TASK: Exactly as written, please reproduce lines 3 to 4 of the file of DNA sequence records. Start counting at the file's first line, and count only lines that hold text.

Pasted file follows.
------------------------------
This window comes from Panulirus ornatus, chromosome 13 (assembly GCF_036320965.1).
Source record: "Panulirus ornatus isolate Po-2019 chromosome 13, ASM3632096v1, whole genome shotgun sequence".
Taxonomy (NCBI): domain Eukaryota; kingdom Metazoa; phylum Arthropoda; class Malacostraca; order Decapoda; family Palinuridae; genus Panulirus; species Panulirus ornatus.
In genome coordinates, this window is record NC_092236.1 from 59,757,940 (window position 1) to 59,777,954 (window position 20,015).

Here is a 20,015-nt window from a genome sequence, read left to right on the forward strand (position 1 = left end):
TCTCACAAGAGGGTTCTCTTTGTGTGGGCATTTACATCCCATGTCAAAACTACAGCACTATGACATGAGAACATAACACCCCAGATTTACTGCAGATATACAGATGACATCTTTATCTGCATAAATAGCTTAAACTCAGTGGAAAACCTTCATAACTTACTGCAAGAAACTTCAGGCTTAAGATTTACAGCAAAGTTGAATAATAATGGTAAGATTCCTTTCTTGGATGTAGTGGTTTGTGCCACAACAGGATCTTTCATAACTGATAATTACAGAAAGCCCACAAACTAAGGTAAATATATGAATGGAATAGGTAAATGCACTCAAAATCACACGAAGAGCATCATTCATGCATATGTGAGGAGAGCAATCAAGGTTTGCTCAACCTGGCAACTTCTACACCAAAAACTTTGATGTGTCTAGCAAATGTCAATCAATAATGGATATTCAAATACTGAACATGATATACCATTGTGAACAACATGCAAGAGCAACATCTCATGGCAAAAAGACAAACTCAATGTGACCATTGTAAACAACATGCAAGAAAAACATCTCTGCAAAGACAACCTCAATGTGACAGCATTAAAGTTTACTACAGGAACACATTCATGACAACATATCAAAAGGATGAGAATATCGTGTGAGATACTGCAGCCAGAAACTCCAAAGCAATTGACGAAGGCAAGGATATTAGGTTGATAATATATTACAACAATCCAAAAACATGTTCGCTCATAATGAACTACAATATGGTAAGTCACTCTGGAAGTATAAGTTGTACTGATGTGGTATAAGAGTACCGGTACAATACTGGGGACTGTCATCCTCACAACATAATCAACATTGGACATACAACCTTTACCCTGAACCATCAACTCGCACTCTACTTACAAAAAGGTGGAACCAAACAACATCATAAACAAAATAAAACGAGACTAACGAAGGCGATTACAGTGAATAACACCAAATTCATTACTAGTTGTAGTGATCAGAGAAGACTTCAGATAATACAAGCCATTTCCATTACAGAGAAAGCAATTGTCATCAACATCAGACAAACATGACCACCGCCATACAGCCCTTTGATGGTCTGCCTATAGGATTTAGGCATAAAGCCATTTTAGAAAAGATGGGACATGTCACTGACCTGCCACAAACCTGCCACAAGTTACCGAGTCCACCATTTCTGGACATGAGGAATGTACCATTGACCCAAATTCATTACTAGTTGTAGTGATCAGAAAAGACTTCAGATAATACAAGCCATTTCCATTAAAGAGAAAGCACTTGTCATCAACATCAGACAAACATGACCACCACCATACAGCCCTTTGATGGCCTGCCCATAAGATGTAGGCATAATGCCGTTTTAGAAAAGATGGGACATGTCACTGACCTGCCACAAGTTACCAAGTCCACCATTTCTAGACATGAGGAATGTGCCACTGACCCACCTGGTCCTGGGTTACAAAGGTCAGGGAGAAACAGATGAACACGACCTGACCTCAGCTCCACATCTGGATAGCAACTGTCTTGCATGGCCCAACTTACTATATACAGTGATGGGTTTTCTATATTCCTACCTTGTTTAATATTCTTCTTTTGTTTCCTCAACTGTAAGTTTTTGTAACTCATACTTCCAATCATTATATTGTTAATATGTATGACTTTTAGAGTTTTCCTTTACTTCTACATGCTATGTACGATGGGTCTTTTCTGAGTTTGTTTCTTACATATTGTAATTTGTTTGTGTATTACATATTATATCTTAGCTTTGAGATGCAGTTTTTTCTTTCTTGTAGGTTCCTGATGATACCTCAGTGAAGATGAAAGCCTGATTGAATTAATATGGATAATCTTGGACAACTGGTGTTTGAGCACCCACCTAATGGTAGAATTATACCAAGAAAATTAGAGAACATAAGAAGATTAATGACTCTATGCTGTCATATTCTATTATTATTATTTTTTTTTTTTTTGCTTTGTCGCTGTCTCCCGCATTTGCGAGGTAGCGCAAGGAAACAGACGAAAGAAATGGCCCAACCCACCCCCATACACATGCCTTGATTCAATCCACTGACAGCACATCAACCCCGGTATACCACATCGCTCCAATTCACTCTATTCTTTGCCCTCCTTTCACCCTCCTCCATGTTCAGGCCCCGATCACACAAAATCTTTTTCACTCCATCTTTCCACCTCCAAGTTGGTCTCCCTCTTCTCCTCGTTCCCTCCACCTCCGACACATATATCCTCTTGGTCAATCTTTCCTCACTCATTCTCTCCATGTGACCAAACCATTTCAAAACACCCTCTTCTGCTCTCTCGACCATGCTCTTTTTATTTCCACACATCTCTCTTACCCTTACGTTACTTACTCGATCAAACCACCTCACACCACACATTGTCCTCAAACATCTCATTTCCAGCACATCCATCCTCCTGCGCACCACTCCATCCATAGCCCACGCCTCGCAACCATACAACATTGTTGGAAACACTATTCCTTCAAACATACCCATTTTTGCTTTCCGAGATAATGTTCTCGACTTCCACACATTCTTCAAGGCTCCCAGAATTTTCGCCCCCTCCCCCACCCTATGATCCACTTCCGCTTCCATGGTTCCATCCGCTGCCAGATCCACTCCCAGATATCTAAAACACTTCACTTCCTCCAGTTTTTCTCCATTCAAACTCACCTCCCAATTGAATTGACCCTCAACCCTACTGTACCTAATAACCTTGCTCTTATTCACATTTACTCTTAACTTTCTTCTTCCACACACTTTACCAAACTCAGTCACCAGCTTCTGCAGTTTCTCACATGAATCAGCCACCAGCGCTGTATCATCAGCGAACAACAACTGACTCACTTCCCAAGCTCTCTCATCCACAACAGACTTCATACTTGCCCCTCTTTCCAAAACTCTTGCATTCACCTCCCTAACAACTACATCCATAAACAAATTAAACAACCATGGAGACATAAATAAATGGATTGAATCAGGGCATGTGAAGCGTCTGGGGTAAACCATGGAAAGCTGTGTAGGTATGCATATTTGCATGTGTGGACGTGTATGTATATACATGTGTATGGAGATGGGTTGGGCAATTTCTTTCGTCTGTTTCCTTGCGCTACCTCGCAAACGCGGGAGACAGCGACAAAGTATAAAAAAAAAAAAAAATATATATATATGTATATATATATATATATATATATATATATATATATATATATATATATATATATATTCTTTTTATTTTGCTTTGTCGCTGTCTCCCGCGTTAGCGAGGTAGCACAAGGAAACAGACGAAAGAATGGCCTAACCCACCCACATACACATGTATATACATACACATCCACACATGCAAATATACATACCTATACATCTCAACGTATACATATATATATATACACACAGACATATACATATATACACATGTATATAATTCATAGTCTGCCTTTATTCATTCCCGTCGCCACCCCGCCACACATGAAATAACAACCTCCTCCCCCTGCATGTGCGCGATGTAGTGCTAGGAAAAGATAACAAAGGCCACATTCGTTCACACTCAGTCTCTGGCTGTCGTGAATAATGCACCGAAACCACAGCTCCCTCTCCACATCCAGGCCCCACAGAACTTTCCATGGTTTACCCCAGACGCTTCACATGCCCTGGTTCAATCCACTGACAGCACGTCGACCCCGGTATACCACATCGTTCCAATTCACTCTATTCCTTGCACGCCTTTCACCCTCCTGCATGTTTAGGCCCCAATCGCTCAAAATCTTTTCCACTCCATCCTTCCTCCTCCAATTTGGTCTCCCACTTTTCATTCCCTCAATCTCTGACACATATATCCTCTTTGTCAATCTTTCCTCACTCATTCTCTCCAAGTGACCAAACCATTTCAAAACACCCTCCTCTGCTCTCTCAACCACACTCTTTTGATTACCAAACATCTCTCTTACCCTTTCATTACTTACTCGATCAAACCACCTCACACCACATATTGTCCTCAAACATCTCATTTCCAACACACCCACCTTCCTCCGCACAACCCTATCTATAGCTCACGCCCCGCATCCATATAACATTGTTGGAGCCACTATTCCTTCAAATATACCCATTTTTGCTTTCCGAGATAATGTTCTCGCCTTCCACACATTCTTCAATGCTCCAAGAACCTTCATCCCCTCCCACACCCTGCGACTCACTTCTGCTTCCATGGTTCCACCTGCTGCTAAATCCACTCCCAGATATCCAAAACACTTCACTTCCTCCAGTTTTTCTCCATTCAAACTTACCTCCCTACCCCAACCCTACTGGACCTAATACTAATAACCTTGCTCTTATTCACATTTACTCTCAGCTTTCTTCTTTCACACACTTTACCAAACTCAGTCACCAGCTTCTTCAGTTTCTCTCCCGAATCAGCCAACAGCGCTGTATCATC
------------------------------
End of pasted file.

Taxonomy (NCBI): domain Eukaryota; kingdom Metazoa; phylum Arthropoda; class Malacostraca; order Decapoda; family Palinuridae; genus Panulirus; species Panulirus ornatus.
In genome coordinates, this window is record NC_092236.1 from 59,757,940 (window position 1) to 59,777,954 (window position 20,015).